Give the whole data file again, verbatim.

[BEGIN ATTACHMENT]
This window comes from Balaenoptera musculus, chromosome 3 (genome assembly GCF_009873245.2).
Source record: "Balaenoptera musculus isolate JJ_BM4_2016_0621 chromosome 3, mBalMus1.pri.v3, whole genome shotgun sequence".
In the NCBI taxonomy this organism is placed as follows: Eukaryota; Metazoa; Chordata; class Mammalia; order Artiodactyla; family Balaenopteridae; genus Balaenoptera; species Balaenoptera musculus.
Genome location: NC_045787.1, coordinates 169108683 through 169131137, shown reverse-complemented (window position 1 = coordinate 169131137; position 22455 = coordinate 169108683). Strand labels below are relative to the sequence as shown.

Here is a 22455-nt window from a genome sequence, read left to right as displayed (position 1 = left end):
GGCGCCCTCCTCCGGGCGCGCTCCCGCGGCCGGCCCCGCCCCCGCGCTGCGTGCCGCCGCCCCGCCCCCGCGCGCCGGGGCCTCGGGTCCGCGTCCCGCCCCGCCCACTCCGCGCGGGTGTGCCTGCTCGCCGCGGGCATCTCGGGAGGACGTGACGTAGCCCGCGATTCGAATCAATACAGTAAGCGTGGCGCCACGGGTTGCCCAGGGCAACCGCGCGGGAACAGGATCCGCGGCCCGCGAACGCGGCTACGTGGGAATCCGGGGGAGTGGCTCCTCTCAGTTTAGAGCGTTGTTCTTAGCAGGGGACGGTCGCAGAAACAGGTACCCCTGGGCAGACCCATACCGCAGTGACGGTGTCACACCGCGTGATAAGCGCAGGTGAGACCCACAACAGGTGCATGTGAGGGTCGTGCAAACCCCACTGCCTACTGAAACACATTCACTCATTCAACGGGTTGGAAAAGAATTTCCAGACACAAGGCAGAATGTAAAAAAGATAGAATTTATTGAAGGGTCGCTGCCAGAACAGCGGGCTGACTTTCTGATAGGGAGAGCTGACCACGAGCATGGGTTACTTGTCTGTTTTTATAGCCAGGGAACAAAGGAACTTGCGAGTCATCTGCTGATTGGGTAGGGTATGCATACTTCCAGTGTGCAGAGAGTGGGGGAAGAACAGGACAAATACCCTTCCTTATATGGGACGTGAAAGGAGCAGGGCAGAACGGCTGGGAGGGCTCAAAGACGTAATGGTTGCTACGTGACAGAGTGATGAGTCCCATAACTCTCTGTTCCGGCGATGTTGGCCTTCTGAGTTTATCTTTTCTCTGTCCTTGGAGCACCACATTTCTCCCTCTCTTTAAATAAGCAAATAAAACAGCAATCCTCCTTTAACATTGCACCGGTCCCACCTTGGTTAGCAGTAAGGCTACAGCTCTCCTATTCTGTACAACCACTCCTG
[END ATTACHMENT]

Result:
This window comes from Balaenoptera musculus, chromosome 3 (genome assembly GCF_009873245.2).
Source record: "Balaenoptera musculus isolate JJ_BM4_2016_0621 chromosome 3, mBalMus1.pri.v3, whole genome shotgun sequence".
In the NCBI taxonomy this organism is placed as follows: Eukaryota; Metazoa; Chordata; class Mammalia; order Artiodactyla; family Balaenopteridae; genus Balaenoptera; species Balaenoptera musculus.
Genome location: NC_045787.1, coordinates 169108683 through 169131137, shown reverse-complemented (window position 1 = coordinate 169131137; position 22455 = coordinate 169108683). Strand labels below are relative to the sequence as shown.

Here is a 22455-nt window from a genome sequence, read left to right as displayed (position 1 = left end):
GGCGCCCTCCTCCGGGCGCGCTCCCGCGGCCGGCCCCGCCCCCGCGCTGCGTGCCGCCGCCCCGCCCCCGCGCGCCGGGGCCTCGGGTCCGCGTCCCGCCCCGCCCACTCCGCGCGGGTGTGCCTGCTCGCCGCGGGCATCTCGGGAGGACGTGACGTAGCCCGCGATTCGAATCAATACAGTAAGCGTGGCGCCACGGGTTGCCCAGGGCAACCGCGCGGGAACAGGATCCGCGGCCCGCGAACGCGGCTACGTGGGAATCCGGGGGAGTGGCTCCTCTCAGTTTAGAGCGTTGTTCTTAGCAGGGGACGGTCGCAGAAACAGGTACCCCTGGGCAGACCCATACCGCAGTGACGGTGTCACACCGCGTGATAAGCGCAGGTGAGACCCACAACAGGTGCATGTGAGGGTCGTGCAAACCCCACTGCCTACTGAAACACATTCACTCATTCAACGGGTTGGAAAAGAATTTCCAGACACAAGGCAGAATGTAAAAAAGATAGAATTTATTGAAGGGTCGCTGCCAGAACAGCGGGCTGACTTTCTGATAGGGAGAGCTGACCACGAGCATGGGTTACTTGTCTGTTTTTATAGCCAGGGAACAAAGGAACTTGCGAGTCATCTGCTGATTGGGTAGGGTATGCATACTTCCAGTGTGCAGAGAGTGGGGGAAGAACAGGACAAATACCCTTCCTTATATGGGACGTGAAAGGAGCAGGGCAGAACGGCTGGGAGGGCTCAAAGACGTAATGGTTGCTACGTGACAGAGTGATGAGTCCCATAACTCTCTGTTCCGGCGATGTTGGCCTTCTGAGTTTATCTTTTCTCTGTCCTTGGAGCACCACATTTCTCCCTCTCTTTAAATAAGCAAATAAAACAGCAATCCTCCTTTAACATTGCACCGGTCCCACCTTGGTTAGCAGTAAGGCTACAGCTCTCCTATTCTGTACAACCACTCCTG